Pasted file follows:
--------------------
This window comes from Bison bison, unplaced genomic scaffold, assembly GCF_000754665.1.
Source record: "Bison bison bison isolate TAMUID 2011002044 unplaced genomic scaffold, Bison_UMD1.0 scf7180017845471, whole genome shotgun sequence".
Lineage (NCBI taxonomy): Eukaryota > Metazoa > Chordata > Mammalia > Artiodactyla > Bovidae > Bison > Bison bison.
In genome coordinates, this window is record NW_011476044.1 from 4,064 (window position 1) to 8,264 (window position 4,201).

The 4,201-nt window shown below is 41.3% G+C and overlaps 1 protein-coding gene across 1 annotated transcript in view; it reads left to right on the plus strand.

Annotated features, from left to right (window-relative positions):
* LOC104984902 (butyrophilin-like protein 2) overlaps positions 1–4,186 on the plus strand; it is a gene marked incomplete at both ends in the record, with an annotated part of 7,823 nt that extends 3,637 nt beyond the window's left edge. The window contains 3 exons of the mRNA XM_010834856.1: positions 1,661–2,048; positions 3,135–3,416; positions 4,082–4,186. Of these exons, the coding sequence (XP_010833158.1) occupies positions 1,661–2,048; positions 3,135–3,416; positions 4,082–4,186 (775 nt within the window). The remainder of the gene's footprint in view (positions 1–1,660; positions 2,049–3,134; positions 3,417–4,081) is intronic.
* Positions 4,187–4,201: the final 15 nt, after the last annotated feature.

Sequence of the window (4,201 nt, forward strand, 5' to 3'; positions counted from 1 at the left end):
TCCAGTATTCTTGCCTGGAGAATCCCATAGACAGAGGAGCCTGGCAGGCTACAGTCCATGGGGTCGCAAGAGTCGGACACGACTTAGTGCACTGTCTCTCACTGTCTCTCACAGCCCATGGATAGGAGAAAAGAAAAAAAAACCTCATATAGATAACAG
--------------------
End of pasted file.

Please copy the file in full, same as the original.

This window comes from Bison bison, unplaced genomic scaffold, assembly GCF_000754665.1.
Source record: "Bison bison bison isolate TAMUID 2011002044 unplaced genomic scaffold, Bison_UMD1.0 scf7180017845471, whole genome shotgun sequence".
Lineage (NCBI taxonomy): Eukaryota > Metazoa > Chordata > Mammalia > Artiodactyla > Bovidae > Bison > Bison bison.
In genome coordinates, this window is record NW_011476044.1 from 4,064 (window position 1) to 8,264 (window position 4,201).

The 4,201-nt window shown below is 41.3% G+C and overlaps 1 protein-coding gene across 1 annotated transcript in view; it reads left to right on the plus strand.

Annotated features, from left to right (window-relative positions):
* LOC104984902 (butyrophilin-like protein 2) overlaps positions 1–4,186 on the plus strand; it is a gene marked incomplete at both ends in the record, with an annotated part of 7,823 nt that extends 3,637 nt beyond the window's left edge. The window contains 3 exons of the mRNA XM_010834856.1: positions 1,661–2,048; positions 3,135–3,416; positions 4,082–4,186. Of these exons, the coding sequence (XP_010833158.1) occupies positions 1,661–2,048; positions 3,135–3,416; positions 4,082–4,186 (775 nt within the window). The remainder of the gene's footprint in view (positions 1–1,660; positions 2,049–3,134; positions 3,417–4,081) is intronic.
* Positions 4,187–4,201: the final 15 nt, after the last annotated feature.

Sequence of the window (4,201 nt, forward strand, 5' to 3'; positions counted from 1 at the left end):
TCCAGTATTCTTGCCTGGAGAATCCCATAGACAGAGGAGCCTGGCAGGCTACAGTCCATGGGGTCGCAAGAGTCGGACACGACTTAGTGCACTGTCTCTCACTGTCTCTCACAGCCCATGGATAGGAGAAAAGAAAAAAAAACCTCATATAGATAACAG